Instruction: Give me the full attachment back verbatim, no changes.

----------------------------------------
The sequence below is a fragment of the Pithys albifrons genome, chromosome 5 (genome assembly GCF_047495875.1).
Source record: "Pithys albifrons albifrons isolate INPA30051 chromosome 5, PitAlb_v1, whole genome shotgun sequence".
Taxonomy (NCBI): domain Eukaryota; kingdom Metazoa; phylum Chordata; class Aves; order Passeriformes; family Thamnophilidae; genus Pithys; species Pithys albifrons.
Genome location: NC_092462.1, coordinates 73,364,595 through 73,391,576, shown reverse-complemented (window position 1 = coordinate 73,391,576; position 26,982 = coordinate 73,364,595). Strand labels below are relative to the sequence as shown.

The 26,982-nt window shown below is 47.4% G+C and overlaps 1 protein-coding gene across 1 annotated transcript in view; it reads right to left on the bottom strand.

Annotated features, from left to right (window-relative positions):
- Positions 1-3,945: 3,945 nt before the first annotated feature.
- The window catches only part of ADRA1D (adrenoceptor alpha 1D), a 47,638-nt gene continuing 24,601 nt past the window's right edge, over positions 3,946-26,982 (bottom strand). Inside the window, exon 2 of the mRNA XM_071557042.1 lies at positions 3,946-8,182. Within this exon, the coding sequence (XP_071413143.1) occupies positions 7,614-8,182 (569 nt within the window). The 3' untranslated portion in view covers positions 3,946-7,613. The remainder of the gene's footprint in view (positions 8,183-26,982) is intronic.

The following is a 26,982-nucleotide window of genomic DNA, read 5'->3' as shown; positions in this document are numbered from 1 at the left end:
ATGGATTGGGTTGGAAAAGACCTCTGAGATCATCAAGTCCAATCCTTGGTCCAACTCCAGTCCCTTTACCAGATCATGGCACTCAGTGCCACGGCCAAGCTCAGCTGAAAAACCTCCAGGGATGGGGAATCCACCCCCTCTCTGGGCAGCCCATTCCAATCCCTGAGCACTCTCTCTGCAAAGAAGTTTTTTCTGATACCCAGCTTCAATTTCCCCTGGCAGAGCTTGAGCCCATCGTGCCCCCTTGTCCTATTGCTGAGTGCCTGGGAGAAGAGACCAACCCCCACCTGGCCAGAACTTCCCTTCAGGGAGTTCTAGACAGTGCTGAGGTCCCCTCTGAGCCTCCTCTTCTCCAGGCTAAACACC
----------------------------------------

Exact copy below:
The sequence below is a fragment of the Pithys albifrons genome, chromosome 5 (genome assembly GCF_047495875.1).
Source record: "Pithys albifrons albifrons isolate INPA30051 chromosome 5, PitAlb_v1, whole genome shotgun sequence".
Taxonomy (NCBI): domain Eukaryota; kingdom Metazoa; phylum Chordata; class Aves; order Passeriformes; family Thamnophilidae; genus Pithys; species Pithys albifrons.
Genome location: NC_092462.1, coordinates 73,364,595 through 73,391,576, shown reverse-complemented (window position 1 = coordinate 73,391,576; position 26,982 = coordinate 73,364,595). Strand labels below are relative to the sequence as shown.

The 26,982-nt window shown below is 47.4% G+C and overlaps 1 protein-coding gene across 1 annotated transcript in view; it reads right to left on the bottom strand.

Annotated features, from left to right (window-relative positions):
- Positions 1-3,945: 3,945 nt before the first annotated feature.
- The window catches only part of ADRA1D (adrenoceptor alpha 1D), a 47,638-nt gene continuing 24,601 nt past the window's right edge, over positions 3,946-26,982 (bottom strand). Inside the window, exon 2 of the mRNA XM_071557042.1 lies at positions 3,946-8,182. Within this exon, the coding sequence (XP_071413143.1) occupies positions 7,614-8,182 (569 nt within the window). The 3' untranslated portion in view covers positions 3,946-7,613. The remainder of the gene's footprint in view (positions 8,183-26,982) is intronic.

The following is a 26,982-nucleotide window of genomic DNA, read 5'->3' as shown; positions in this document are numbered from 1 at the left end:
ATGGATTGGGTTGGAAAAGACCTCTGAGATCATCAAGTCCAATCCTTGGTCCAACTCCAGTCCCTTTACCAGATCATGGCACTCAGTGCCACGGCCAAGCTCAGCTGAAAAACCTCCAGGGATGGGGAATCCACCCCCTCTCTGGGCAGCCCATTCCAATCCCTGAGCACTCTCTCTGCAAAGAAGTTTTTTCTGATACCCAGCTTCAATTTCCCCTGGCAGAGCTTGAGCCCATCGTGCCCCCTTGTCCTATTGCTGAGTGCCTGGGAGAAGAGACCAACCCCCACCTGGCCAGAACTTCCCTTCAGGGAGTTCTAGACAGTGCTGAGGTCCCCTCTGAGCCTCCTCTTCTCCAGGCTAAACACC